I always go a little overboard when making slides for my presentations. I think it’s a form of procrastination. But I’m not a designer and have only limited Photoshop skills, so I have to rely on some tricks.
For my TOC Ignite presentation on Ibis Reader, I used many now-obligatory photos found by searching Creative-Commons-licensed content on the Flickr advanced search page. This is an invaluable resource and I wish more people would consider broadly licensing their images.
Then I shot some photos specifically for the talk. It’s hard to graphically represent an “ebook” so I struggled with this until I remembered this journal I’d bought in college. I had to make sure the picture didn’t reveal any of the post-adolescent angst inside:
I also wanted one to illustrate my idea of a digital book not having a back cover, meaning its pages could spill out on to the net rather than being bound together. It took more than an hour to shoot and composite these photos together, by tearing up an old advance reading copy (sorry!) and shaking the pages out while the camera auto-fired. (This was an excellent way to procrastinate.)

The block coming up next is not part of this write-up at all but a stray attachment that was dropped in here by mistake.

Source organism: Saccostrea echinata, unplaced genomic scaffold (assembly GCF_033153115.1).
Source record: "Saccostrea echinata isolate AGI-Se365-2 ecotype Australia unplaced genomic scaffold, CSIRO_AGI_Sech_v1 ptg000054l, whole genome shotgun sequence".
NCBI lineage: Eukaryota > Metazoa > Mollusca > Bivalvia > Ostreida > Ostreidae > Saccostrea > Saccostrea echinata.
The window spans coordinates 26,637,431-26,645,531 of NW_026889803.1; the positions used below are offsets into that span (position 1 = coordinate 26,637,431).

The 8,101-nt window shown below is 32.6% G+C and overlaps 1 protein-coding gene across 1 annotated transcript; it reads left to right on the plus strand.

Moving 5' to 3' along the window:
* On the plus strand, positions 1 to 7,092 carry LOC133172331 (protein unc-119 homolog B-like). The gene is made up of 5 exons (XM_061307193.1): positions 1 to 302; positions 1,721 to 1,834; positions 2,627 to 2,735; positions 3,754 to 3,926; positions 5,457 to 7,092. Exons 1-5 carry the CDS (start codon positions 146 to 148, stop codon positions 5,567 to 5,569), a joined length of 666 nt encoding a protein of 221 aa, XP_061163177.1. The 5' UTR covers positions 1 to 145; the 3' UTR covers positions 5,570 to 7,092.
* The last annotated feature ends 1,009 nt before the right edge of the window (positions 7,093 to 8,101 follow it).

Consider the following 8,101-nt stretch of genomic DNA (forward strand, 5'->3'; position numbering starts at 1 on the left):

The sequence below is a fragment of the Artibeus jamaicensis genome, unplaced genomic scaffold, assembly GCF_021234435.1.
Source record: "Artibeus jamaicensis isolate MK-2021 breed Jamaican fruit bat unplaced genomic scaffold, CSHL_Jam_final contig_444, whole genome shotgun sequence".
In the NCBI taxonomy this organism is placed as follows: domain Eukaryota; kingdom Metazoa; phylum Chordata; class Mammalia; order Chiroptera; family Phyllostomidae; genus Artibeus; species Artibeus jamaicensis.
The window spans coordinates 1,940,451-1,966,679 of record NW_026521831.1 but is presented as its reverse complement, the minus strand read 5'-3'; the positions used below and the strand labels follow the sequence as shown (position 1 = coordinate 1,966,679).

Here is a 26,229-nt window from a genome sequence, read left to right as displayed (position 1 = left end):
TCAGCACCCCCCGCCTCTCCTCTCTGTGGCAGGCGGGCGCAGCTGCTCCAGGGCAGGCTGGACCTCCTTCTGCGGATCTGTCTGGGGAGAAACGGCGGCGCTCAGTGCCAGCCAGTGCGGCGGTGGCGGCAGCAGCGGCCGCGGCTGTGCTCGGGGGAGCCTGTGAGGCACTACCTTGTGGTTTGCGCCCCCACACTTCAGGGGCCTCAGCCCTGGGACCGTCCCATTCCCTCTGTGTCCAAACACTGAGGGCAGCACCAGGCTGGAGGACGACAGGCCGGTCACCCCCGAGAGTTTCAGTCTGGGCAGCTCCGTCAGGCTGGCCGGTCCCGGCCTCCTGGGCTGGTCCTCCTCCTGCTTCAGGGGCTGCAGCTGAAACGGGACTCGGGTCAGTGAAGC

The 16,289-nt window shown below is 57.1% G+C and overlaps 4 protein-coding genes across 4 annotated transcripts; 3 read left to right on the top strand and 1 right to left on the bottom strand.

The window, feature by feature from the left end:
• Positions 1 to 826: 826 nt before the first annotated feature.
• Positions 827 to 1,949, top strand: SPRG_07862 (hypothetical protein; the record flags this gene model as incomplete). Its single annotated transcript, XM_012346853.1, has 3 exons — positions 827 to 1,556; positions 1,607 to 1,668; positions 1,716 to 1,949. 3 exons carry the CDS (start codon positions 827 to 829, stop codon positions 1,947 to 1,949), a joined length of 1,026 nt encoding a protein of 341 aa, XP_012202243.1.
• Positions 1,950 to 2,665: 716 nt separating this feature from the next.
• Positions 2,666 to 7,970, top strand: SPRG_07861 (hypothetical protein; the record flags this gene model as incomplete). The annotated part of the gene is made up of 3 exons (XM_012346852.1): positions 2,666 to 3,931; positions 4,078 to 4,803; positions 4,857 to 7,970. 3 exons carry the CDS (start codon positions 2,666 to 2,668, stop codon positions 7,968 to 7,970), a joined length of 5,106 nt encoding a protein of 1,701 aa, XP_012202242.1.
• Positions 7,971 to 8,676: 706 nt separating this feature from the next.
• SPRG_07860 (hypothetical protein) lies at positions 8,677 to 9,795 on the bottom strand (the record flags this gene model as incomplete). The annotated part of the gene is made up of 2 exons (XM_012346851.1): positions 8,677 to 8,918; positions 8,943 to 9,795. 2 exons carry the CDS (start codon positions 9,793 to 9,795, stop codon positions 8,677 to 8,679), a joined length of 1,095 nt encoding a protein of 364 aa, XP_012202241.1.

But my favorite trick for slide-making that’s actually pretty lazy is to use the all-powerful Firebug. Firebug is a plugin for Firefox that’s meant to aid web developers in designing and QAing websites. One of its features is that it allows you to change the HTML or CSS of any page in real time. Take this fake Twitter screenshot, which I was happy to see featured in a Jane Austen blog:
I actually went to twitter.com and used Firebug to edit and delete elements on the page until I had what I wanted. The screenshot never went into Photoshop. For example:
@siracusa would never actually say that to me, but I can make him say whatever I want now. HA ha.
The other nice thing is that you can delete elements off the page and remove distractions. So in the Twitter image above I removed all the site navigation and anything that wasn’t part of the punchline — especially important in a slide that’s only going to be on-screen for 15 seconds.
You can do the same trick in recent WebKit browsers that have the debugger enabled, though Firebug is still more powerful.
(All photos above are licensed CC Attribution.)